Saturday, November 8, 2008

Tomato Soup

Today we have a guest chef in the Cooking Corner, my friend, David G. Woolley from Top Of The Morning. He allowed me to post his recipe here on certain conditions, which are:

As long as you post the following at the top of your how to cook blog in Big, Bold letters with a link over TOP OF THE MORNING BLOG, we will, in this one instance allow it."This recipe is used here by permission of the Top of the Morning blog staff. All tomato rights reserved. Reference to the snot setting is not necessarily associated with the Top of the Morning, its owners or share holders.".
You can also read the post that led up to this recipe here. Do that while your veggies are cooking. In the mean time, hang in there, stay with me and you will be glad you did. This is by far the best tomato soup I have ever eaten. Well worth the conditions stipulated by David.

David doesn't use lists when he tells you how to make something. Lucky for you that I happen to speak male and can translate his narrative into cooking jargon. Here we go: (David's words in red, mine in black)
Tomato Soup
14 oz can of diced tomatoes- drained- reserve juice (if you want more tomato flavor and deeper color, add more diced tomatoes)
Olive oil
Black Pepper
1 white onion- chopped (see how to chop an onion here).
2 garlic cloves
Celery Stalk
8 oz can tomato sauce
10-14 oz chicken broth
Bay leaf
Soy milk *optional

While the tomatoes are baking, cut up a whole white onion, a carrot, two garlic cloves, a celery thingy (is it called a stalk?), the saved back tomato juice along with about 8 ounces of tomato sauce and a can of chicken broth. Simmer all of this stuff in a soup pan with about 1/2 cup of olive oil and a bay leaf until the veggies are tender.
This is David's second step, but it makes more sense to me to do it first, so I am going to take a risk and give you the instructions out of order here.

I use my handy dandy veggie chopper for carrots, it goes so much quicker. The smaller you chop them, the faster they cook.

Don't they look pretty together?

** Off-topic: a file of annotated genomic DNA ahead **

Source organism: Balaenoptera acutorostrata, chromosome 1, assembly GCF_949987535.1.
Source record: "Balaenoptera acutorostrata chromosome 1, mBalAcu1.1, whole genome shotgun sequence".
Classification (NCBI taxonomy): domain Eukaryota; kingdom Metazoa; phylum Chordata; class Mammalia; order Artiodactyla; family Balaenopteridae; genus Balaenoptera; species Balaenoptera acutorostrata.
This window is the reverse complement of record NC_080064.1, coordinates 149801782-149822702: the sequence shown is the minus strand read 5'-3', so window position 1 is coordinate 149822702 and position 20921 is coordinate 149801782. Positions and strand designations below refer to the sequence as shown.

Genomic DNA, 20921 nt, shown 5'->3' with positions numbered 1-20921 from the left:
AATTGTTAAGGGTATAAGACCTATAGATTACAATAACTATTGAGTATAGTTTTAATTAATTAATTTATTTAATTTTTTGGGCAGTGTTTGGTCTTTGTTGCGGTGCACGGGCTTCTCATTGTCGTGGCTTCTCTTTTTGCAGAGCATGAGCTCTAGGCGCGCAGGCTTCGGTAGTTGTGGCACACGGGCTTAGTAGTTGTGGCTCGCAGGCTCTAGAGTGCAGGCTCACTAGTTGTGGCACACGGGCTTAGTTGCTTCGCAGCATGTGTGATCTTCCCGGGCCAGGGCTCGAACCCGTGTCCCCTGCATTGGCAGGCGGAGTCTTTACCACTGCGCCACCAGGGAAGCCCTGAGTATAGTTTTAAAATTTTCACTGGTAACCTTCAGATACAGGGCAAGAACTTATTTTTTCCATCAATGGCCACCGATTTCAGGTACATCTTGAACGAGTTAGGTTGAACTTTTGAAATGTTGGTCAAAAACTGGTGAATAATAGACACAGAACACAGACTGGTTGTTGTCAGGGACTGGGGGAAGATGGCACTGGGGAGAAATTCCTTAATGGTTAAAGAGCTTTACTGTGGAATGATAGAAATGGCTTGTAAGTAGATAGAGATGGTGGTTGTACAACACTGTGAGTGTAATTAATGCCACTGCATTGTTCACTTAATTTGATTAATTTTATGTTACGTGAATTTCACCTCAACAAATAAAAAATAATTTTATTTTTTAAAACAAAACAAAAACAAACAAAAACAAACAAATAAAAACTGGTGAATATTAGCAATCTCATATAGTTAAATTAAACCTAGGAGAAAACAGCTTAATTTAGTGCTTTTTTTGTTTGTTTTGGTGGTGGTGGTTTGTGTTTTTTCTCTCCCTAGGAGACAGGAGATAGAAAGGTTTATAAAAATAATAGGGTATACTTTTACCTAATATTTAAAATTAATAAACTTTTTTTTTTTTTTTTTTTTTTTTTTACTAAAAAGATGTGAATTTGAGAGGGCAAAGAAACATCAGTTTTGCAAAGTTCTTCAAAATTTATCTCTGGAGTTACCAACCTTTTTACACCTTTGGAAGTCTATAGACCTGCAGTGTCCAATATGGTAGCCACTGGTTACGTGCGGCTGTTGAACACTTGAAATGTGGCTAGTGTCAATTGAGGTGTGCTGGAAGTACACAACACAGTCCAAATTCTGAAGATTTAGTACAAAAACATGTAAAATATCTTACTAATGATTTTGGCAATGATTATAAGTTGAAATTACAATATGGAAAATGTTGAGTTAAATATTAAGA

To peel the garlic cloves, lay it on the cutting board and using the heel of your hand, press down. Then just peel and chop.
If your hands smell like onion and garlic- rub them over your stainless steel faucet while you are washing them. It will take away the smell.

In the pot ready for the reserved tomato juice, tomato sauce and chicken broth.

Tomato sauce. So many kinds to choose from. The one in the yellow can, El Pato, is one of my favorite, but you have to be willing to have tomato sauce with a kick. Today I chose the Western Family tomato sauce with no salt added.

I also chose the chicken broth with less sodium
On a baking sheet empty one 14 oz. can of diced tomatoes and save back any juices. I never have more than a few spoonfuls. Is it really worth saving back three tablespoons? You can throw in more diced tomato if you like your soup deeper orange in color and more tomato flavor. Cover the tomatoes with between 1/4 cup and 1/3 cup of olive oil. Season with some pepper. Bake for 15-20 mins at 450 degrees. Its supposed to caramelize the tomatoes. Mine just get sizzling hot. Must be the altitude.
Notice all the different kinds of diced tomatoes you can get? I chose to use the Fire Roasted tomatoes today, but next time I think I will try the Lime and Cilantro or the Chipotle Chilies just for a little kick.

Here they are on the baking sheet ready to go into the oven. Drain them before you put them on the sheet, but save the juice.